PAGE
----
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Captain’s Blog

Please allow me to introduce mysel–… my personal user manual

This guide describes how I work. Useful for stalkers and future co-workers (current ones get access to a more complete version).

A stick figure wearing a traffic cone emerges from a red circle
Hats off to all of you!

Hi there! This is my personal user manual, in which I briefly introduce myself and describe how I (like to) work.

My full name is Chun Fei Lung. “Chun Fei” is my given name, “Lung” family name. The best way to pronounce it is 龍振飛 (“Lung Chun Fei”) in Cantonese, but most people simply call me .

As you might have guessed from the name, my roots are Chinese. Most of my family comes from the Far East (Hong Kong and Malaysia), but I was born and raised in the “Near East”, in the Dutch city of Nijmegen. Culturally I’m neither Dutch or Chinese – I probably have more in common with expats who have lived here in the Netherlands for a very long time.

How I (prefer to) work

I thrive in corporate environments, but at the same time I always try to create an informal workplace where people not only get along with each other, but actually like to work and can have a laugh. Different teams and departments don’t have to be siloed from each other. Documentation doesn’t necessarily have to be boring, and neither do unit tests and presentations (incident reports and bids for public contracts on the other hand absolutely have to be boring!).

I strongly prefer doing things asynchronously: I’m pretty bad at pair programming, drawing on whiteboards and phone calls, but I’m pretty good at writing things and giving carefully crafted presentations.

Unlike many other developers I have no need to “get into the zone”. Instead, I’m always on the lookout for economies of scale, which is why I prefer to work on two or three things at the same time. I find that doing so often results in synergy effects that lead to better solutions. In some situations multi-tasking simply saves me time, e.g. when I pick up a new task while I’m waiting for my test suite to complete.

When it comes to work I’m fairly conservative and high on uncertainty avoidance. This means (among other things) that I prefer proven tools and technologies over things that are new and shiny. I also try to preserve knowledge in the form of documentation, automated tests, and formalised team processes. I’m fine with “risky” changes however, partially as a result of all the things I do to mitigate risks.

About my office hours…

Unless the office building is a depressing hellhole or , you’ll probably find me at the office a lot. Especially if that office comes with (good) food and is easily accessible via public transportation. I usually come in and leave fairly late so that I can avoid rush hour and spend my commute time productively.

My virtual office hours are equally unconventional: if I’m awake, I’m available. I generally won’t join meetings on my days off, but I do read emails, private messages, and Slack conversations. I might even review pull requests, fix bugs, or update documentation when I’m bored!

As a colleague you may message me whenever you like. I’ll try to get back to you as soon as possible. Feel free to call me if you’re on call and need a helping hand – even if it’s in the middle of the night.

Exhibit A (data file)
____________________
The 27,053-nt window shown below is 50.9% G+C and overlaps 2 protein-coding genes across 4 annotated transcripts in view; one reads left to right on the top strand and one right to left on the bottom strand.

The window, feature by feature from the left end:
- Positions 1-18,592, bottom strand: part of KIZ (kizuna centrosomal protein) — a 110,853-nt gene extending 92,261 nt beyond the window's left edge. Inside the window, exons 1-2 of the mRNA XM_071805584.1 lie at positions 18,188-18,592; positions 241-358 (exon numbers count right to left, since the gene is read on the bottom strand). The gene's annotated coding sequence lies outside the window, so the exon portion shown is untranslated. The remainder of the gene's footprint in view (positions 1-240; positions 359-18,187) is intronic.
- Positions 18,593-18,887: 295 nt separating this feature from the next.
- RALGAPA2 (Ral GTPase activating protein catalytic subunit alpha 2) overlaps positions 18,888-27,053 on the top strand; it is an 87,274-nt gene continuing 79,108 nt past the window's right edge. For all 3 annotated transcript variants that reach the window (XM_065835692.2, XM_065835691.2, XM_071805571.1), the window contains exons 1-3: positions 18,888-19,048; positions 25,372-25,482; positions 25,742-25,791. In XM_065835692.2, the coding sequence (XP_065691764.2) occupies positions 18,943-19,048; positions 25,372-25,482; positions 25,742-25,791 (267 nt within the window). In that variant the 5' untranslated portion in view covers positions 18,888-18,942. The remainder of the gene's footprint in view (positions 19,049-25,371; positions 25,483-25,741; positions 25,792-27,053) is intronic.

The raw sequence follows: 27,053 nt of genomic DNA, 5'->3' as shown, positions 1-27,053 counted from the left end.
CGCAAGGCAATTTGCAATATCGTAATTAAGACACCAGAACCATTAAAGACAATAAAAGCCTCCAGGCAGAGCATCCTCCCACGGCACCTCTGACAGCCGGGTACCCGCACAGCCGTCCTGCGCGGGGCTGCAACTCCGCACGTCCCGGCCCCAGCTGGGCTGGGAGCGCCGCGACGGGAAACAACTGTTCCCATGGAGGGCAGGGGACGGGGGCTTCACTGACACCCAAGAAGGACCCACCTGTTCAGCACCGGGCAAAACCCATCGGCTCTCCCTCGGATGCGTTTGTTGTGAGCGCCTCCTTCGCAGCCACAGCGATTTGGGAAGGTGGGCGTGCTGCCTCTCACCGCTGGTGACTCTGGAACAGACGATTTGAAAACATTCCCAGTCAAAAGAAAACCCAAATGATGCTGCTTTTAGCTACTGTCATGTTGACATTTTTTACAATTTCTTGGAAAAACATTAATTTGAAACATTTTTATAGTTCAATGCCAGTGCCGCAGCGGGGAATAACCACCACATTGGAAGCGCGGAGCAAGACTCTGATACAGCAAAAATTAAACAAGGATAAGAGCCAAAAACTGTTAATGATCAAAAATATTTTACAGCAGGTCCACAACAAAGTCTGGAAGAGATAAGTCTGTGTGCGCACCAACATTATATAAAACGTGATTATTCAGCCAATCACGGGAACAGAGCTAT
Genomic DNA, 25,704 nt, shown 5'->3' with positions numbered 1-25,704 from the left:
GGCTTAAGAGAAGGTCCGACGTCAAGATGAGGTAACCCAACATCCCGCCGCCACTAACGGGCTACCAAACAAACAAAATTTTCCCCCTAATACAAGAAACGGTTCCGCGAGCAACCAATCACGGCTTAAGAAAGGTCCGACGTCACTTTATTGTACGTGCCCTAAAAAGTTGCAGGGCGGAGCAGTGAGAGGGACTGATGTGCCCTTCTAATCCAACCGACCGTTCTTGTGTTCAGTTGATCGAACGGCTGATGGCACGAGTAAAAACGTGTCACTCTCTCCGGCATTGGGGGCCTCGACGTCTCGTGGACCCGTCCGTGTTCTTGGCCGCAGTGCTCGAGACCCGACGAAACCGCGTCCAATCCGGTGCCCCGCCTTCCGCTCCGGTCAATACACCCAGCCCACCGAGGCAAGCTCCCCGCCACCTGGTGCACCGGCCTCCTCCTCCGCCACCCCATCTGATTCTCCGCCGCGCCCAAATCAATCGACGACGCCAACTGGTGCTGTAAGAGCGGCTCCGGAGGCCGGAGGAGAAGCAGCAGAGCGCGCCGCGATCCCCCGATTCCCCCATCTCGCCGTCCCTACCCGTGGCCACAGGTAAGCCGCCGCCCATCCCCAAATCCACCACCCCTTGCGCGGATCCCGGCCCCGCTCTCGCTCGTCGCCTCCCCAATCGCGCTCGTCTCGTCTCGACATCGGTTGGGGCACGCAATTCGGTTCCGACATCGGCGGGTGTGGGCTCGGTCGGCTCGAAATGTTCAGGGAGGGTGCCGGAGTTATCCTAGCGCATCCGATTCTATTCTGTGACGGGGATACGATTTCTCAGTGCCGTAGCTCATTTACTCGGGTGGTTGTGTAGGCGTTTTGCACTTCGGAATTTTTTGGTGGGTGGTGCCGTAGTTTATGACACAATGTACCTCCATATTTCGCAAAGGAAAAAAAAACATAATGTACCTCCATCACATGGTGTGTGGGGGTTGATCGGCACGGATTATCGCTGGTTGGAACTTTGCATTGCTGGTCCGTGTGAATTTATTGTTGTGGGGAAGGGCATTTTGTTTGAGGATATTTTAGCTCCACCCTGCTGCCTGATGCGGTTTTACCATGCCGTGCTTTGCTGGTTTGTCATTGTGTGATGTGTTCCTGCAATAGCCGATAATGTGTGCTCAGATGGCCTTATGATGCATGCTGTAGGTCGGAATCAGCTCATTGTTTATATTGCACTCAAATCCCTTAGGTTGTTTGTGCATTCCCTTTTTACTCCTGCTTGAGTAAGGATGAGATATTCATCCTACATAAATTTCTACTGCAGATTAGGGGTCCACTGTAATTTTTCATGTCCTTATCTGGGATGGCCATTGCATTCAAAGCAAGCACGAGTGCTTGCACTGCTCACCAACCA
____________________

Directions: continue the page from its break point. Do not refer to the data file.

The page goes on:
Note that this is how I prefer to work. I do not expect others to be available outside of normal office hours and will always delay sending messages to others until the next business day unless things are on fire (or you’re also clearly a no-lifer).

Tell me how I’m doing!

Sometimes I make mistakes or do something really stupid. Unfortunately I’m not always aware of those mistakes, so please tell me when and how I could have .

The best way to do this is directly afterwards, e.g. after a meeting. Later is fine too, as long as you don’t wait until the end of the year – by then I will probably have no idea what you’re talking about.

Feel free to provide your feedback in a face-to-face conversation or in a private message. There’s no need to dance around things, be direct! You can – but don’t have to – structure your feedback as follows:

  • C: What is the context of the feedback you are about to give?
  • O: What behaviours did you observe that you’d like me to change?
  • I: Explain the impact that this behaviour had on the outcome.
  • N: What should be the next steps, i.e. what would you like me to do in the future?

Known issues

Sometimes I have a resting PTSD face for absolutely no reason, other than (maybe) social anxiety. There’s no need to ask me how I’m doing or if I’m feeling alright – the answer is always the same.

As a workaholic I rarely take days off, and when I do it’s usually so I can focus on other work. I also don’t celebrate western or Chinese holidays, with the exception of New Year’s Eve (which is technically not a holiday). I do have the tendency to disappear for weeks on end every few years for some family visits in faraway places.

Like many other Asians I suffer from lactose intolerance. Unfortunately the Dutch like to put dairy products in everything, so if I abruptly put on a poker face and/or leave during a meeting it probably has something to do with what I had for lunch.

If that wasn’t enough, I also have hay fever. For me, this means that I may have an itchy or runny nose every year from April until September. There’s often one week in June in which I sneeze so often that the wisest thing for me to do would be to stay in bed. But alas, I can’t stay away from my computer that long.